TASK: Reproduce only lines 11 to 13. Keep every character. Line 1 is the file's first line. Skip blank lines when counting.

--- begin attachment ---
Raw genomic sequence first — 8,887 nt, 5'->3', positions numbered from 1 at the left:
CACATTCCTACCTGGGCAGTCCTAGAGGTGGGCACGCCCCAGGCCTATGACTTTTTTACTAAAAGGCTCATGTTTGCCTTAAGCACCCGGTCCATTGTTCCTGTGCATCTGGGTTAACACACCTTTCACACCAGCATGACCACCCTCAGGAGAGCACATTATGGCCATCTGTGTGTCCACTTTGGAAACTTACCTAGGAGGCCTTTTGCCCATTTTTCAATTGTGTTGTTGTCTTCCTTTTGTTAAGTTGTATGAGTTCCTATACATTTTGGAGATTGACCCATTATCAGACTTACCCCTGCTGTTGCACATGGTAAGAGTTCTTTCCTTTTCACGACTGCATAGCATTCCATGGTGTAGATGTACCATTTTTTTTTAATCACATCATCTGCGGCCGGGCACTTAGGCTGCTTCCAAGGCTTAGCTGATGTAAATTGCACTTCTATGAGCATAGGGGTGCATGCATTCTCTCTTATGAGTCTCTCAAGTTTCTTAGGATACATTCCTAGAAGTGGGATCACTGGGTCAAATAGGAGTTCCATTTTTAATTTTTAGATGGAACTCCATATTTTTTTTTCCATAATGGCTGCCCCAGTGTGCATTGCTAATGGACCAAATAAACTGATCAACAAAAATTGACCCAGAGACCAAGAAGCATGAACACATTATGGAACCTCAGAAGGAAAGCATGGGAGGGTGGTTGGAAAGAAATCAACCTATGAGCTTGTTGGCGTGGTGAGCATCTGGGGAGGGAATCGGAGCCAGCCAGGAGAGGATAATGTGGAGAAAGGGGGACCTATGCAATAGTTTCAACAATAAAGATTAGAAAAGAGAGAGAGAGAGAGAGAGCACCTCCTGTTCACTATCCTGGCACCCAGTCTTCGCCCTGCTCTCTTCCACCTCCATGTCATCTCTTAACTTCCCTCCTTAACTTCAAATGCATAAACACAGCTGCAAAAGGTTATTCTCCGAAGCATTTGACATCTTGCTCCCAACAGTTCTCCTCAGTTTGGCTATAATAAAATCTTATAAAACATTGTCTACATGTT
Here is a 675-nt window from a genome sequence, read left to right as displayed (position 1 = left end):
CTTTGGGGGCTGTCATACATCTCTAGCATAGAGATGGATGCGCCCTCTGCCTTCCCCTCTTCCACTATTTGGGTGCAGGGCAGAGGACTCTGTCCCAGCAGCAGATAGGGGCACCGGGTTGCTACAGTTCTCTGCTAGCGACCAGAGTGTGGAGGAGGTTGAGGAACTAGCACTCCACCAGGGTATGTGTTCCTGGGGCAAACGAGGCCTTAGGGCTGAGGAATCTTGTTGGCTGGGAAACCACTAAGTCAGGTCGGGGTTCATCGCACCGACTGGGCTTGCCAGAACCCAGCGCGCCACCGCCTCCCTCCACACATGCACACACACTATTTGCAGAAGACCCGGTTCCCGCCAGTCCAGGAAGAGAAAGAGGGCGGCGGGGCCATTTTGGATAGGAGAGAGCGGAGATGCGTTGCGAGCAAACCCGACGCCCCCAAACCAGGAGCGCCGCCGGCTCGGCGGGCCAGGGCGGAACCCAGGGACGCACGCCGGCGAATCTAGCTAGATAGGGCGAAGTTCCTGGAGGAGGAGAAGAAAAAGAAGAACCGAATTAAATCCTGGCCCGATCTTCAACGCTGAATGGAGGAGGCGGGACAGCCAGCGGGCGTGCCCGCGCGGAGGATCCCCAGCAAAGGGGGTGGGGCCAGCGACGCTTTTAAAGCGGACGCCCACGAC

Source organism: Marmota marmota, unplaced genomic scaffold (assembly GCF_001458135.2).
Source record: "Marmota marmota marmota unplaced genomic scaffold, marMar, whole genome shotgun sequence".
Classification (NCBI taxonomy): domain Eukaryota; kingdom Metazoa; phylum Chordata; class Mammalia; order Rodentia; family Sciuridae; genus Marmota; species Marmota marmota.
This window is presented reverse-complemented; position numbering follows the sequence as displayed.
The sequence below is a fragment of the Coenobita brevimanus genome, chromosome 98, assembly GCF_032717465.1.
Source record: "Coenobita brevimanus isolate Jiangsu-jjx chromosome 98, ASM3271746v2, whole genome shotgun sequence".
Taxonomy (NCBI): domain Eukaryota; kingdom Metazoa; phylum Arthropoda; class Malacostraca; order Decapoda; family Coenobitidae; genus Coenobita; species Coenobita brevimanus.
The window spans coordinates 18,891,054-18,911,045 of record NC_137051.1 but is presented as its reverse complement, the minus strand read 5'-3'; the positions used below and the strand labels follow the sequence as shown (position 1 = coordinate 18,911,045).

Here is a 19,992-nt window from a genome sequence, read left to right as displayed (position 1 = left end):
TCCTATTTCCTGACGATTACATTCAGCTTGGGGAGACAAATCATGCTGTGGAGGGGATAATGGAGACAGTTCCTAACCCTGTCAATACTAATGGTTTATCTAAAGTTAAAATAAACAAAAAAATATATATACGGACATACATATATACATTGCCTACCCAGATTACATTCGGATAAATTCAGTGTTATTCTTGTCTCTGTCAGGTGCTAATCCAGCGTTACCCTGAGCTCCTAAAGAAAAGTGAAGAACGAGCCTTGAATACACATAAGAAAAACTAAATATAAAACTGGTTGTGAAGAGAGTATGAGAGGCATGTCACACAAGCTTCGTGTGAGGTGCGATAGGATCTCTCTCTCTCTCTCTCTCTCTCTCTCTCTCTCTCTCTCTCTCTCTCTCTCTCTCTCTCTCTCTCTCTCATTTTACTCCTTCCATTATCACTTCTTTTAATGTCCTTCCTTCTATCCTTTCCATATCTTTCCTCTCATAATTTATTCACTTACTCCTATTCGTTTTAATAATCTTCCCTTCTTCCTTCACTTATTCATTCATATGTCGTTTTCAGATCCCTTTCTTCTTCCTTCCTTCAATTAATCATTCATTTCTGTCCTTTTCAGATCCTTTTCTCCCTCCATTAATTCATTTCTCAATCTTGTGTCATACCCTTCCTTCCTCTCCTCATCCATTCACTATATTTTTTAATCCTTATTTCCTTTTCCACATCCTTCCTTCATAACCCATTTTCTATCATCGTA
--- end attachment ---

Taxonomy (NCBI): domain Eukaryota; kingdom Metazoa; phylum Arthropoda; class Malacostraca; order Decapoda; family Coenobitidae; genus Coenobita; species Coenobita brevimanus.
The window spans coordinates 18,891,054-18,911,045 of record NC_137051.1 but is presented as its reverse complement, the minus strand read 5'-3'; the positions used below and the strand labels follow the sequence as shown (position 1 = coordinate 18,911,045).

Here is a 19,992-nt window from a genome sequence, read left to right as displayed (position 1 = left end):